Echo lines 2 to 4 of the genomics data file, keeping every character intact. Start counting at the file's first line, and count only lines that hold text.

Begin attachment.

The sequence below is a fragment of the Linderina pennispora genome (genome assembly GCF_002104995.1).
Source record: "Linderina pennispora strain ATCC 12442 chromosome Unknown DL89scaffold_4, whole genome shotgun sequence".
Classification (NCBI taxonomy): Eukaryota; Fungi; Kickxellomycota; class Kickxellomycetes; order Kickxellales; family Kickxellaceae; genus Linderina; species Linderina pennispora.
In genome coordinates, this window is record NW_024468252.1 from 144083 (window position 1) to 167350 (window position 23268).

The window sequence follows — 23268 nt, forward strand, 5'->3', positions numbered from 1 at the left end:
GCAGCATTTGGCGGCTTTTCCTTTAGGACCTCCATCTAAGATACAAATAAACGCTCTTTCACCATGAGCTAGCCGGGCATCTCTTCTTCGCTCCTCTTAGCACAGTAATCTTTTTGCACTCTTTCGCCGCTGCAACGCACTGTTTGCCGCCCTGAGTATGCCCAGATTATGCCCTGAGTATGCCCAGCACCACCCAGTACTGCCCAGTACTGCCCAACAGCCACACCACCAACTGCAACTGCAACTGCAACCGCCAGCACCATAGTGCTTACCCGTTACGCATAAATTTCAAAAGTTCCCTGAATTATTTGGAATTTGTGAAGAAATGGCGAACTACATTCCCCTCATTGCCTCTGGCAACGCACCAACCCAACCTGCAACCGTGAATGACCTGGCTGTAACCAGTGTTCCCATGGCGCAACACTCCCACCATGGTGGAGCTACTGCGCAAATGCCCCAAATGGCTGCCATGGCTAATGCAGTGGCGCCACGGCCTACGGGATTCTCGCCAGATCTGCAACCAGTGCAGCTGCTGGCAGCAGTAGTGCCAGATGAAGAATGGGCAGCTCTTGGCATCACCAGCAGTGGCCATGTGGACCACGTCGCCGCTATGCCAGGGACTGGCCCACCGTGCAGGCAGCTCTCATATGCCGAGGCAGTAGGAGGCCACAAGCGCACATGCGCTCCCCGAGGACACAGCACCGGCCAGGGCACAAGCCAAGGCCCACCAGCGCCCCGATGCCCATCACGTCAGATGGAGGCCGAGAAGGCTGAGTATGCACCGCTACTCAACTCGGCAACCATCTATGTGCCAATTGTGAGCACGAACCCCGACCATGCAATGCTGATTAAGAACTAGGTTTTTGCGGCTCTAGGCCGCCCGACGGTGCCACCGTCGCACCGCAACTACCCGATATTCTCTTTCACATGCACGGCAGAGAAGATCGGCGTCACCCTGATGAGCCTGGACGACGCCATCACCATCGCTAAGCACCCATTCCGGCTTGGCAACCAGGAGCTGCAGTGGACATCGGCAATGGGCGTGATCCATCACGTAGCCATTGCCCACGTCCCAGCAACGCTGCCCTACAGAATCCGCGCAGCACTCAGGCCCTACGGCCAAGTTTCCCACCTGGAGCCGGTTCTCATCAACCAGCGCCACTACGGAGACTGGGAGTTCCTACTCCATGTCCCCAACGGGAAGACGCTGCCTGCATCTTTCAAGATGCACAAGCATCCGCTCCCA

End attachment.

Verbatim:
Source record: "Linderina pennispora strain ATCC 12442 chromosome Unknown DL89scaffold_4, whole genome shotgun sequence".
Classification (NCBI taxonomy): Eukaryota; Fungi; Kickxellomycota; class Kickxellomycetes; order Kickxellales; family Kickxellaceae; genus Linderina; species Linderina pennispora.
In genome coordinates, this window is record NW_024468252.1 from 144083 (window position 1) to 167350 (window position 23268).